Upon first glance at Benjamin Shine’s work, you might think these art pieces are sketched or painted, with digital enhancements. But they’re actually constructed entirely of a material that is both underused and underrated in art pieces – tulle.
Tulle is the mesh fabric that ballerina skirts are made out of, and it’s not something that we often see in artwork. However, Shine’s pieces are made completely out of tulle, and must impressively, many of them are portraits.
This artist creates facial details, shading, and silhouette by strategically ironing the material in different shapes. Most recently, he’s completed a tulle portrait series dedicated to the frontline workers, depicting healthcare workers all over the globe to honor their values of courage and kindness.
The overall mood and feeling that the viewer is left with is immense, and the level of meticulous detailб put into these works is just as impressive. One of the portraits is of Shaan Sahota, a doctor in London who was moved form surgery to ICU to take care of Covid-19 patients. She was featured in the Guardian and inspired Benjamin to reach out, soon after creating this portrait.
Ben also created a video for Fashion Insiders, in which he refers to himself as an inventor. Shine actually attended fashion school, and we love the ways that his work merges the worlds of fashion and art in such bold ways.
Along with his work on the canvas, Benjamin has some truly jaw-dropping work that’s been on the runway with several household names. Here’s a stunning tulle face on a Maison Margiela look, which was purchased in 2019 by the MET.
The sky art looks more like a huge sculpture, and is one of our favorite surrealist art pieces of all time. Of course, this structure wasn’t made solely out of tulle, and employed the work of some wire to make the delicate and elegant face.
Ben uses tulle in his work for several reasons. It focuses on the concepts of energy, the fleeting nature of impermanence, and the connection between the superficial, and the spiritual. To us, it feels like freedom and imagination incarnate.
Shine’s work has been showed at many prestigious institutions along with the Metropolitan Museum of Art, such as MoMa, and the Crafts Council UK.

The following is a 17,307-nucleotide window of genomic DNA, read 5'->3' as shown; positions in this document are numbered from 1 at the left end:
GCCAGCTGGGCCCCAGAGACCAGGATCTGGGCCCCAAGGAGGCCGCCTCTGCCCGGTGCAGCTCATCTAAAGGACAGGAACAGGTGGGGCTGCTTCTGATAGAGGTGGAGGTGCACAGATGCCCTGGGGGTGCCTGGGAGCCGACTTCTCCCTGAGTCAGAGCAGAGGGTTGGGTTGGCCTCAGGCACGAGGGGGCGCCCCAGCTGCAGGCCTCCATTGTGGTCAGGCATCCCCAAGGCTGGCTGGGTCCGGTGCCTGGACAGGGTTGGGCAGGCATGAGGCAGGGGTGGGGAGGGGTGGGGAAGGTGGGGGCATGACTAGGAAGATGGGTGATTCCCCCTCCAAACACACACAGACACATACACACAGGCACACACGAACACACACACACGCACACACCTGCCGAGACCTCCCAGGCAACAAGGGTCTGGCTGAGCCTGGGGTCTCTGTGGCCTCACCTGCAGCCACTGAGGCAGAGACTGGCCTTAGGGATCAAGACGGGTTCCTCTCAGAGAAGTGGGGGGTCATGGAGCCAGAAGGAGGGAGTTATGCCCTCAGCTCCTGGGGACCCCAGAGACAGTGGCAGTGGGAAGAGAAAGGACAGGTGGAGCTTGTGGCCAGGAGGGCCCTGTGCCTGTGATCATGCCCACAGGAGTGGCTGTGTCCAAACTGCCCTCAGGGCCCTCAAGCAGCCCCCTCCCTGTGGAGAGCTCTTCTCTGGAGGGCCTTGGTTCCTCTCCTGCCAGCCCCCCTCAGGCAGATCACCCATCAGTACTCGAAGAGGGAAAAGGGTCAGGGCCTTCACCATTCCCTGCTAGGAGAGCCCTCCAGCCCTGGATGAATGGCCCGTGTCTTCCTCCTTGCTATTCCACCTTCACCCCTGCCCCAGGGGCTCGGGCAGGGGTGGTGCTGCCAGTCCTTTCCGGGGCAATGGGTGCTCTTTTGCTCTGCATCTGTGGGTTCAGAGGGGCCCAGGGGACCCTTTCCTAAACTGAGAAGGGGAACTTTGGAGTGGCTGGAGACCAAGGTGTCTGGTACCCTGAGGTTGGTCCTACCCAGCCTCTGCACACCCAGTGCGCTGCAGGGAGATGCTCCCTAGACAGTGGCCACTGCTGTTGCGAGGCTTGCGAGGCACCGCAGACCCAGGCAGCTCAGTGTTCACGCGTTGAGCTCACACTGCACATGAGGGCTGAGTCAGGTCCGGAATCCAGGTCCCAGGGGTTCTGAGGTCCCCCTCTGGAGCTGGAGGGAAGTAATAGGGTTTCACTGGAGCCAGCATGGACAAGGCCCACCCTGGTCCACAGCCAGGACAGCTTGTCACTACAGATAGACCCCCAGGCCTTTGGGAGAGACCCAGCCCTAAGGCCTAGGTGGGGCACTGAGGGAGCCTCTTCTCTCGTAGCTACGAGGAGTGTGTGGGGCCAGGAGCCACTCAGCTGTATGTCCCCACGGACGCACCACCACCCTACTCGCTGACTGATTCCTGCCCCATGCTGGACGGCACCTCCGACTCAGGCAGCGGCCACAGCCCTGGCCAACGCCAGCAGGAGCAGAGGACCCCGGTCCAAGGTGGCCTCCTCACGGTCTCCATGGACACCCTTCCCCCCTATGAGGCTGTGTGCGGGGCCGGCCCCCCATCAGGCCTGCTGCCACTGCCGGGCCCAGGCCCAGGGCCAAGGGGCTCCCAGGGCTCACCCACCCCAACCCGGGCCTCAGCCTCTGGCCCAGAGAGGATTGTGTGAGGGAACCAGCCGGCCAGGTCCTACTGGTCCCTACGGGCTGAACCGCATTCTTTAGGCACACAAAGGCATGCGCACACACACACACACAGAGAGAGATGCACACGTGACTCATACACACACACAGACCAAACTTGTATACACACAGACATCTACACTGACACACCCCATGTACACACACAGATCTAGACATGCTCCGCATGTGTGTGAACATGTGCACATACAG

Here’s one of his works showcased in a flawless Bergdorf Goodman window. It’s clear that this artist is a big part of the designer community as well, and has collaborated with the likes of Givenchy, Vogue, and Maison Margiela. He’s even worked with Beyonce!
Here, we see the tulle on the ground and the mastery that he applies to it up on his ladder, looking like a Michelangelo of sorts. This was a work for Bergdorf’s and the tulle artist explained in his caption that it took months of hand sewing. Patience is a virtue!
These pieces are sensual, thought provoking, and so much more. They’re larger than life, but in size and in our minds. Benjamin Shine is a pioneer in his field, with his mesmerizing videos garnering hundreds of millions of views.
We also love his dedication to social justice, depicted in his work with the frontline workers, and his tribute to the Black Lives Matter movement, in which he makes an analogy to the different shades of tulle, and different shades of humans, saying “we are varied shades of the same.”
Many of the faces he completes look very pensive, and as many of us are in more thoughtful places than usual at this time, this art is the perfect assistant to help you reflect on whatever complicated feelings you may be feeling, through the pandemic and protests. Let art like this help you heal and process events around you, and if you’re not ready for that, just marvel at Shine’s awe-inspiring craftsmanship.